We have identified a range of potential challenges related to BPSM in the unsupervised setting. However, our findings are based on a limited qualitative empirical data material and should be treated as indicative. In order to investigate these challenges further, we need methods and tools that will allow us to gain a better understanding of how the patient is acting in situ in the home setting or at the outpatient clinic while self-monitoring. Traditional methods useful for this kind of research activities include observations in the home setting by researchers, either directly or through video capture [19, 20]. This requires the researchers to be present in the home and may be highly time consuming and privacy invading. As such, this method is not feasible for anything but limited qualitative studies. There is also the risk of inducing bias on patient behavior during measurements, while being observed. The presence of researchers might prompt patients to follow recommendations to a larger extent when being observed. Video recordings are less intrusive and can even be undertaken with hidden camera installations. However, they still require a fairly large technical setup as well as extensive reviewing work. Also, the ability to correctly capture all context information might also be limited when using a single camera only. It might for example be difficult to capture video for verifying both whether the user is correctly seated while also monitoring placement of the feet and the handling of the BP device.
As an alternative to direct or indirect visual observations, we suggest that it may be feasible to develop research prototypes that can discretely measure the desired use-context during a healthcare session. For example, we may be able to develop a system with sensors to detect whether the user is correctly seated and measure noise levels during BPSM to quantify adherence levels. Rather than by direct observations or video reviews, the researchers will gain a formalized and discrete data set of relevant user behavior that can automatically be data-processed and correlated with the measurements. In this way, it may arguably be faster to perform longitudinal studies on a larger population, leading to a more comprehensive understanding than could be achieved with manual observations and data processing. Creating such systems is however a nontrivial task. Depending on the problem under investigation, there is a need for a data acquisition platform, consisting of a computer with relevant processing capabilities, sensors for data capture, a sufficient infrastructure, relevant user interface hardware, video and audio recording, patient identification, and other relevant features. We find that context-aware technologies and concepts appear promising to meet these requirements. Context-aware technology is an established area within the combined fields of ubiquitous and pervasive computing [32–34]. Dey has previously introduced the concept of “context-tagging of information” , where pervasive systems have the ability to attach relevant context meta-data to the primary data set. Applying these concepts to the identified challenges of this study appears relevant. This could include attaching relevant context information to a BP measurement data set, such as whether the user was sufficiently rested when performing the measurement, seated correctly when medication was taken, as well as any other relevant contextual factors which are known to impact BP measurements.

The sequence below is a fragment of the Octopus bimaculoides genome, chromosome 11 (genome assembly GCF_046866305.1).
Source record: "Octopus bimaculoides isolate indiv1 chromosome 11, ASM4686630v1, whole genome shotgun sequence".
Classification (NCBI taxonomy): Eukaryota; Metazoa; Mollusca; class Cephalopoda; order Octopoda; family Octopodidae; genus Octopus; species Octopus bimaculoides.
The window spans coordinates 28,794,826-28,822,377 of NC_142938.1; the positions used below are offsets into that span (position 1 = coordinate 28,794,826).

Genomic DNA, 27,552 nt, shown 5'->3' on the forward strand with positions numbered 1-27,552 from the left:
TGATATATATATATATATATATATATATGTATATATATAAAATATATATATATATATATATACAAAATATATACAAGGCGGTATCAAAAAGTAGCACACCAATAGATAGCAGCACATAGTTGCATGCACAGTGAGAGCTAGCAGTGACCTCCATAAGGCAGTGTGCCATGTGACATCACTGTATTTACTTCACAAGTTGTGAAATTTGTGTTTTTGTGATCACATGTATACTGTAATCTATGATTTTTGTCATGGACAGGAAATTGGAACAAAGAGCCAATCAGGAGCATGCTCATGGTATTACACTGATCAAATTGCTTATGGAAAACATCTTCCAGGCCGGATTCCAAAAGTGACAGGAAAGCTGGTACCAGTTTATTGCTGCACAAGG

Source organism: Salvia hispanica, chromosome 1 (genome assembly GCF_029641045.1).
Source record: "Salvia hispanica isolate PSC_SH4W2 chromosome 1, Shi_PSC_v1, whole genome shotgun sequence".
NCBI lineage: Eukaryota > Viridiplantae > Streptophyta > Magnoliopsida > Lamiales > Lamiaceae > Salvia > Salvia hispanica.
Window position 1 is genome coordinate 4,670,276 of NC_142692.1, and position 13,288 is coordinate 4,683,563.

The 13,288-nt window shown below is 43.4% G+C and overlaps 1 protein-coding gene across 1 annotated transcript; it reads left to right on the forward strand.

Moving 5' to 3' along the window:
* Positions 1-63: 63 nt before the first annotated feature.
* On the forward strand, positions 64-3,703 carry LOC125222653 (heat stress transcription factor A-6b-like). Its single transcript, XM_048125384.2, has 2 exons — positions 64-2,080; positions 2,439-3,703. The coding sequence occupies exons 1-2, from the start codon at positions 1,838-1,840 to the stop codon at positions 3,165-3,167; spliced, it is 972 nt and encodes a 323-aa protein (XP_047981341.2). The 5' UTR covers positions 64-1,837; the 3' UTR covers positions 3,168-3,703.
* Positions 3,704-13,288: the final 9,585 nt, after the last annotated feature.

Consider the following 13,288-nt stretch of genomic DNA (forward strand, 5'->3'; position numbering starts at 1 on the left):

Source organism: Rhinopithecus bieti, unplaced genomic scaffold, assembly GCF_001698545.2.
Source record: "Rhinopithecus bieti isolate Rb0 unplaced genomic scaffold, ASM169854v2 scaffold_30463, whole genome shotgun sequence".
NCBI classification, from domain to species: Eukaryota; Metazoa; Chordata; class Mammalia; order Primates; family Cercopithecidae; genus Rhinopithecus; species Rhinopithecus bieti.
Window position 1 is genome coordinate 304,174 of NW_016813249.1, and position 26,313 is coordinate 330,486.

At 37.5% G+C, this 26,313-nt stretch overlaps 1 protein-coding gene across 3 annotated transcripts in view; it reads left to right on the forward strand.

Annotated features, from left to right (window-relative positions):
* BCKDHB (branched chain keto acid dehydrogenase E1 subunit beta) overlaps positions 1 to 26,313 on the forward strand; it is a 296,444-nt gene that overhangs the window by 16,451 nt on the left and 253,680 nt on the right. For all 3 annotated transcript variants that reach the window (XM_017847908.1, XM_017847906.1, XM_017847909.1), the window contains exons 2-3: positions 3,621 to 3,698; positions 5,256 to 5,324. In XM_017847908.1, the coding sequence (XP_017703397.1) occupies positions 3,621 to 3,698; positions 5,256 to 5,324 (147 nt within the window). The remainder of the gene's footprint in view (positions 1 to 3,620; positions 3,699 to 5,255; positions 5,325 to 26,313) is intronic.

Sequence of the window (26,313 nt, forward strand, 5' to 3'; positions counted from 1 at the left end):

To this purpose, a range of context-aware and extendable middleware technologies intended for developing context-aware pervasive healthcare [36, 37] and telemedicine prototypes are available. This includes SOPRANO, OpenAAL, JCAF, AMICA, Hydra, SPINE, and OpenCare [38–43]. Building a platform for evaluating the reliability of BPSM and other relevant telemedicine topics by acquiring relevant context information using this type of framework appears feasible and relevant. We suggest developing systems using existing context-aware technologies, for learning more on user behavior in the unsupervised setting.
An improved understanding of the disease domain and the related challenges could also be used to suggest novel strategies based on technological solutions for improving measurement-compliance. Through the of use context-aware technology, we may be able to better quantify the level of compliance with the recommendations, thus providing a marker on the quality of the data obtained in the home setting or during self-measurement in general.
Lessons learned from experimental research prototypes may also contribute to designing more advanced biomedical devices for clinical use enabling BP devices to better sense the measurement context and possibly provide better user guidance relying on context-aware technologies . This could include sensing noise levels and user activity levels, as well as whether the user is correctly seated. All this is feasible with current context sensor technology. If all bias sources and their relative effect on BP can be sufficiently determined, then it might be possible to automatically compensate and filter out such bias of the resulting BP, providing a more valid data set to the healthcare provider.